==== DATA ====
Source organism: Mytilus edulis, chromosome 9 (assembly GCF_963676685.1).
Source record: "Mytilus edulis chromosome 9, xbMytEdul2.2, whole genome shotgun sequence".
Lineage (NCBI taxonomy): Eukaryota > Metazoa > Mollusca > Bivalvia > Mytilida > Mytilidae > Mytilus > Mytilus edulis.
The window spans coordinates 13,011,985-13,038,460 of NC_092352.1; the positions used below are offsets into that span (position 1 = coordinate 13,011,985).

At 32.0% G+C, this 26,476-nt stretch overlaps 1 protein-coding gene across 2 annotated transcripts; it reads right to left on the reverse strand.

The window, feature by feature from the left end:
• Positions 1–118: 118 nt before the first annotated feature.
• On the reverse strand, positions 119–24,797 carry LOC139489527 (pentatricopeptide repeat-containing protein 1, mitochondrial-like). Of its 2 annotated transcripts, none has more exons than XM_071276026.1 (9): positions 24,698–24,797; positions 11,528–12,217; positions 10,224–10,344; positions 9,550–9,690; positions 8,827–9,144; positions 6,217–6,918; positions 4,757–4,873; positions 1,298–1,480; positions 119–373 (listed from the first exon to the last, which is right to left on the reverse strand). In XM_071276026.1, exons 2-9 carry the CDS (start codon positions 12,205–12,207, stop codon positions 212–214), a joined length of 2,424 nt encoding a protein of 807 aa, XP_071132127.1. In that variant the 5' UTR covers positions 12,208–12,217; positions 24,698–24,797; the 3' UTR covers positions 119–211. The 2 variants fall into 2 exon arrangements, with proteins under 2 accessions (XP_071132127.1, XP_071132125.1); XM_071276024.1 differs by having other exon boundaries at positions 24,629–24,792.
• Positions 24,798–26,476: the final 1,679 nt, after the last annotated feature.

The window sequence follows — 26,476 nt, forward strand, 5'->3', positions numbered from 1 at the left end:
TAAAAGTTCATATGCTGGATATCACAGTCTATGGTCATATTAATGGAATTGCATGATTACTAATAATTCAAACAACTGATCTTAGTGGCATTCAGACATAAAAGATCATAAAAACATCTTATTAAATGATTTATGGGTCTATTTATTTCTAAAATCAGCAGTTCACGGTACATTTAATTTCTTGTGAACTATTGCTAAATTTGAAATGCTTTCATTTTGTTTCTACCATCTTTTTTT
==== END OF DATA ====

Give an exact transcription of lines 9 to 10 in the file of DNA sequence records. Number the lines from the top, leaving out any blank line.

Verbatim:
• Positions 24,798–26,476: the final 1,679 nt, after the last annotated feature.

The window sequence follows — 26,476 nt, forward strand, 5'->3', positions numbered from 1 at the left end: